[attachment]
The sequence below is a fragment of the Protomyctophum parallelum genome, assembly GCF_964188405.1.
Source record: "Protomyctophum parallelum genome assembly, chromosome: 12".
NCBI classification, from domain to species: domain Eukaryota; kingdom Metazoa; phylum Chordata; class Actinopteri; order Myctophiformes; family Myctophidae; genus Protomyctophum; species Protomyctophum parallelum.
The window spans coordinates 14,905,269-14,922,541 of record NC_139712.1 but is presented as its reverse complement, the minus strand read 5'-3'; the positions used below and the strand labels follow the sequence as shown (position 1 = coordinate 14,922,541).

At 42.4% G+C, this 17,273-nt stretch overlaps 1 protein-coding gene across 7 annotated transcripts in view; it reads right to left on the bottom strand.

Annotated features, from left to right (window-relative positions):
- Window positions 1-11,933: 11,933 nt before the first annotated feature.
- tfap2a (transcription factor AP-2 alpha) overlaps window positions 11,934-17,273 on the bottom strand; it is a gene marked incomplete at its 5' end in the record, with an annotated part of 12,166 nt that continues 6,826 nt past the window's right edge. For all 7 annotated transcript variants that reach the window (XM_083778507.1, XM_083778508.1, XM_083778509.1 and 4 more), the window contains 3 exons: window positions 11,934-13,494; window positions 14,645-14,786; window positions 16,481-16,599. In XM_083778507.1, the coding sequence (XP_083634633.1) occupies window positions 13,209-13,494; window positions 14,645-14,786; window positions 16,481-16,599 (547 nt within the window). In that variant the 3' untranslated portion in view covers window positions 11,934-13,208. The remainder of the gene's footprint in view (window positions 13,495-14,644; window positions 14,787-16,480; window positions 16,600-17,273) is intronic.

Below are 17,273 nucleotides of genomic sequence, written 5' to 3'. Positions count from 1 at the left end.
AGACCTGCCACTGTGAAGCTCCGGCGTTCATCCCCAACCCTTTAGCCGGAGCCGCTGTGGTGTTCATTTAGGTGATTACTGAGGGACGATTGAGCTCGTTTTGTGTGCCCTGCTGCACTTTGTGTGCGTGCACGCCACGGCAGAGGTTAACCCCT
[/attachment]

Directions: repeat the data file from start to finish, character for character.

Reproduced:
The sequence below is a fragment of the Protomyctophum parallelum genome, assembly GCF_964188405.1.
Source record: "Protomyctophum parallelum genome assembly, chromosome: 12".
NCBI classification, from domain to species: domain Eukaryota; kingdom Metazoa; phylum Chordata; class Actinopteri; order Myctophiformes; family Myctophidae; genus Protomyctophum; species Protomyctophum parallelum.
The window spans coordinates 14,905,269-14,922,541 of record NC_139712.1 but is presented as its reverse complement, the minus strand read 5'-3'; the positions used below and the strand labels follow the sequence as shown (position 1 = coordinate 14,922,541).

At 42.4% G+C, this 17,273-nt stretch overlaps 1 protein-coding gene across 7 annotated transcripts in view; it reads right to left on the bottom strand.

Annotated features, from left to right (window-relative positions):
- Window positions 1-11,933: 11,933 nt before the first annotated feature.
- tfap2a (transcription factor AP-2 alpha) overlaps window positions 11,934-17,273 on the bottom strand; it is a gene marked incomplete at its 5' end in the record, with an annotated part of 12,166 nt that continues 6,826 nt past the window's right edge. For all 7 annotated transcript variants that reach the window (XM_083778507.1, XM_083778508.1, XM_083778509.1 and 4 more), the window contains 3 exons: window positions 11,934-13,494; window positions 14,645-14,786; window positions 16,481-16,599. In XM_083778507.1, the coding sequence (XP_083634633.1) occupies window positions 13,209-13,494; window positions 14,645-14,786; window positions 16,481-16,599 (547 nt within the window). In that variant the 3' untranslated portion in view covers window positions 11,934-13,208. The remainder of the gene's footprint in view (window positions 13,495-14,644; window positions 14,787-16,480; window positions 16,600-17,273) is intronic.

Below are 17,273 nucleotides of genomic sequence, written 5' to 3'. Positions count from 1 at the left end.
AGACCTGCCACTGTGAAGCTCCGGCGTTCATCCCCAACCCTTTAGCCGGAGCCGCTGTGGTGTTCATTTAGGTGATTACTGAGGGACGATTGAGCTCGTTTTGTGTGCCCTGCTGCACTTTGTGTGCGTGCACGCCACGGCAGAGGTTAACCCCT